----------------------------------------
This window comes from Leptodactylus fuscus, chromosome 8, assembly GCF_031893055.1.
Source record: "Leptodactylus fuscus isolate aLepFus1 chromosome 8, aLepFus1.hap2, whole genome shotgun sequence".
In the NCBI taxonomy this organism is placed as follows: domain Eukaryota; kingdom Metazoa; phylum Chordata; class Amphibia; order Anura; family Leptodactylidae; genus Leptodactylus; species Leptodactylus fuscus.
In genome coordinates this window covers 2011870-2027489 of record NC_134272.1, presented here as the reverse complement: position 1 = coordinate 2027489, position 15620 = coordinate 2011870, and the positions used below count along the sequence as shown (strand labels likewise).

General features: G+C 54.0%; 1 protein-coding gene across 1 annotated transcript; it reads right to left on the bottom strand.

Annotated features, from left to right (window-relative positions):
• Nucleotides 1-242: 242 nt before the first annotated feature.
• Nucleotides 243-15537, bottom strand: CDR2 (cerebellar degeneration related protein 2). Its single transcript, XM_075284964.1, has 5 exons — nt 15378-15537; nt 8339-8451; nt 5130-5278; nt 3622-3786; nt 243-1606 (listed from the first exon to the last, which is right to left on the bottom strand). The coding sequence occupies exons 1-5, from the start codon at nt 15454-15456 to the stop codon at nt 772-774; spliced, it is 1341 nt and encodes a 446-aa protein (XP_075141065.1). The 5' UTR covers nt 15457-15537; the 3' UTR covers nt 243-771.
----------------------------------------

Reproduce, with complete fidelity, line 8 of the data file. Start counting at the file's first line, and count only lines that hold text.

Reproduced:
• Nucleotides 243-15537, bottom strand: CDR2 (cerebellar degeneration related protein 2). Its single transcript, XM_075284964.1, has 5 exons — nt 15378-15537; nt 8339-8451; nt 5130-5278; nt 3622-3786; nt 243-1606 (listed from the first exon to the last, which is right to left on the bottom strand). The coding sequence occupies exons 1-5, from the start codon at nt 15454-15456 to the stop codon at nt 772-774; spliced, it is 1341 nt and encodes a 446-aa protein (XP_075141065.1). The 5' UTR covers nt 15457-15537; the 3' UTR covers nt 243-771.